Consumer Trends Strategy

More Rockstars should do MBAs

By on January 19, 2017

No, I’m not talking about ‘rockstars’ that are dubiously sought for in ads for software engineers (What’s with that by the way? Why would an accomplished engineer want  to brand themselves as an emaciated, promiscuous, drug addict?). Here I’m talking about the real, hard-drinking, leather-wearing kind. Why? Because the music industry has been devastated since the proliferation of the internet, file-sharing, and streaming services. It is harder than ever for bands to survive from their traditional revenue stream – album sales. Because of this, bands desperately need to get strategic and re-think the way they want to go to market to be able to build a sustainable business.

 

This blog was inspired by a little and relatively low-profile  article I read in HBR about the band Linkin Park who engaged with Harvard University to get help with re-imagining their business model. I loved the concept. This idea of looking outside of your industry and peers is one that could be applied to any company and is a fundamental part of Design Thinking approaches. For now let’s stick to the rockstars.

 

Let me start off with some facts:

 

1. Physical album sales have died out. Streaming is in (but artist revenue sucks)

music-sales-1458774701525-facebookJumbo-v2
Credit: The New York Times

 

2. The recorded music market is a ‘Superstar artist’ economy with the top 1% of musical works accounting for 77% of all artist revenues.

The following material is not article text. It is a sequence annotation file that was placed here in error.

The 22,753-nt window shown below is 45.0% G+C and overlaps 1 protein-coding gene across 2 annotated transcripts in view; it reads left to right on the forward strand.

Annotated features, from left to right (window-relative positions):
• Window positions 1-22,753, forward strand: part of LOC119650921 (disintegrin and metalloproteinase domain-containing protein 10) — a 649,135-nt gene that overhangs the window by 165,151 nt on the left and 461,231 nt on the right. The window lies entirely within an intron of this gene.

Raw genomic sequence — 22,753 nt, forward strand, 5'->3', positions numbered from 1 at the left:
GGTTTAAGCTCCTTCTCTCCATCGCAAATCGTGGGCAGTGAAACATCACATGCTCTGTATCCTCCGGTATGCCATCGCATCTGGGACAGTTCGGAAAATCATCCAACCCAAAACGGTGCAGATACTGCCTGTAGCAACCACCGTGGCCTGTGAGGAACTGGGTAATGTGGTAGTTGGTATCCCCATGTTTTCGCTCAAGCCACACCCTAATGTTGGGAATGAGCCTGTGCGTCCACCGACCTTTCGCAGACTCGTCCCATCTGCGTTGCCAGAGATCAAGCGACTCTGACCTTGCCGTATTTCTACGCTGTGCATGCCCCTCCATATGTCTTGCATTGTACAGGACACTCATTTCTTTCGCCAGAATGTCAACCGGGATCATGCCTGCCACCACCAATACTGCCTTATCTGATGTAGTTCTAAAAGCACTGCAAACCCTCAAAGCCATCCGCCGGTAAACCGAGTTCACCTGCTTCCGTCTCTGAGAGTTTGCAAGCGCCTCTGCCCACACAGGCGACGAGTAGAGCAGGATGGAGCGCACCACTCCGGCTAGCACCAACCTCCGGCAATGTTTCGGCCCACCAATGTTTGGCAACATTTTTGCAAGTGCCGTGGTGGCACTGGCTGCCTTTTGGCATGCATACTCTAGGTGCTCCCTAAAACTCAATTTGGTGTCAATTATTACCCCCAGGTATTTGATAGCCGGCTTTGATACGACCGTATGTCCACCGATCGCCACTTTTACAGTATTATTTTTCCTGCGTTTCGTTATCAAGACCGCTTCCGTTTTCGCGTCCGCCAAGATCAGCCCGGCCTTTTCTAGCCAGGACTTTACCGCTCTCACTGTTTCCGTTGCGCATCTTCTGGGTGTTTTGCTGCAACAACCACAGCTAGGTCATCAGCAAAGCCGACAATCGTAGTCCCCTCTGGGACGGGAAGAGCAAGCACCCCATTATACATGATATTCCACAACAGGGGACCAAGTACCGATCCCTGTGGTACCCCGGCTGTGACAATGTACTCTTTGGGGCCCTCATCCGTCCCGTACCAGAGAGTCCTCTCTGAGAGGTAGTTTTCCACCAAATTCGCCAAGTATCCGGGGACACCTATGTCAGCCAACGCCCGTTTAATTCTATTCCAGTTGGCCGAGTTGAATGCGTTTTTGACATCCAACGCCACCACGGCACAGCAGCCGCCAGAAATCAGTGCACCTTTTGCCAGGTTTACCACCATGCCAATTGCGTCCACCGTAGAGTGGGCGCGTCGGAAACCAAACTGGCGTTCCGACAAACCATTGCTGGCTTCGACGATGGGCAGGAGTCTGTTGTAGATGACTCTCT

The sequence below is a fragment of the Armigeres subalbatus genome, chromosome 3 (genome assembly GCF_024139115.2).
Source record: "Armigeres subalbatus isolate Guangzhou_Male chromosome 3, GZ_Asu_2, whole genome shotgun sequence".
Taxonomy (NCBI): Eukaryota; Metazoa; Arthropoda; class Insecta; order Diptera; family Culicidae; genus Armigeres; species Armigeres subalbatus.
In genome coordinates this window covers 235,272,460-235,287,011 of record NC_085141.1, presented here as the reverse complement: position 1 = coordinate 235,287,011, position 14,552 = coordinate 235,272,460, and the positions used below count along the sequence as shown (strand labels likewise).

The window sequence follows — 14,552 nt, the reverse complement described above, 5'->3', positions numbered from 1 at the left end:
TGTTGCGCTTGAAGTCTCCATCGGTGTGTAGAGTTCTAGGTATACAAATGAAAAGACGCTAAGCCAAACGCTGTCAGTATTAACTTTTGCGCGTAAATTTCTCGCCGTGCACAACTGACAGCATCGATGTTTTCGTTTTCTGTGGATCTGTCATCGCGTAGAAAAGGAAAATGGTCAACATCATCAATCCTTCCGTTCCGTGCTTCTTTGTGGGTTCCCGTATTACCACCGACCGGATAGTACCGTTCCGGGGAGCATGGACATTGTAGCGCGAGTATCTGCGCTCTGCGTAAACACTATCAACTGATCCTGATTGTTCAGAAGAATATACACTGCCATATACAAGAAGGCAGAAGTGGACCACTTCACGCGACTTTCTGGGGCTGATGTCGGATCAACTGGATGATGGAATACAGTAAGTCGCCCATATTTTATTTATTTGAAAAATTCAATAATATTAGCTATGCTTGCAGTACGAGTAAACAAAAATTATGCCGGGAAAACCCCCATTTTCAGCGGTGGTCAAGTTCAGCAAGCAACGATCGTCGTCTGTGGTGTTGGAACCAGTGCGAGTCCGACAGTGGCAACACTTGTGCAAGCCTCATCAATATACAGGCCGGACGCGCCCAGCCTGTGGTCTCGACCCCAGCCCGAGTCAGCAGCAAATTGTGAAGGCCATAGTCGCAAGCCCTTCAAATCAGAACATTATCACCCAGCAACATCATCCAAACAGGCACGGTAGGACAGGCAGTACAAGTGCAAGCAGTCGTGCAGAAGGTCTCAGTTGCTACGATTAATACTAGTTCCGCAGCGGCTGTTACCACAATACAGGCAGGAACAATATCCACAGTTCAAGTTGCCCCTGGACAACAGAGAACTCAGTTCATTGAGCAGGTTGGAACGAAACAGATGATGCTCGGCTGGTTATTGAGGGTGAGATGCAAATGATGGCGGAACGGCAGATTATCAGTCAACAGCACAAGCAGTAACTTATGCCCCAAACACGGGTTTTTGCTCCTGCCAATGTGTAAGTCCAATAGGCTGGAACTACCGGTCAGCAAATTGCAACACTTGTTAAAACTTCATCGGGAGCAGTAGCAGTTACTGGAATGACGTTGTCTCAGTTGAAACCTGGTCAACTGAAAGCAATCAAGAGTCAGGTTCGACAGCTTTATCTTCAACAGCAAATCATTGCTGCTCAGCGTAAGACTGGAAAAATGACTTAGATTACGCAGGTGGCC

3. Songwriters are currently heading to extinction

 

4. Listeners are trending toward older stuff  instead of new material (likely due to lack of both quantity and quality)

 

Despite most people on the planet loving music to some degree fewer and fewer are willing to pay for albums, while revenues from streaming services are so paltry it is just not feasible for many artists to survive off. So, what’s the answer? Well, like in any other industry it is about finding ways to engage customers (fans) and find new revenue streams based on products and services that they are willing to pay for. I know a thing or two about re-inventing business models, it makes up a fair bit of my day job. I’ve seen how companies have introduced new products and services and found ways out of very bad situations. It is hard for bands, but I think there are quite a few strategies that many could trial and see what works for them.

 

Some ideas on how artists can generate new revenue streams

  • Ditch the record companies, managers etc. They will just take your money: This is cost cutting not revenue generation, but good to get it out of the way. Unless you’re a global name you can get away with a lean organization.  Record labels usually loan bands the money that must be paid back – OR ELSE – anyway. Now that you can release an album yourself on the internet, advertise on the internet, where’s the value add from these other guys?
  • Forget albums:  Constantly release music to keep mindshare, hype and engagement up. As someone who always listens from an album from start to finish, this pains me to say. But the fact is the majority of people stream genre playlists or store only a few songs from each artist on their devices. Instead of releasing one album every year or every 2 years and then disappear, release 1 song per month and keep your fresh material out there. For each one release a lyric video on YouTube too.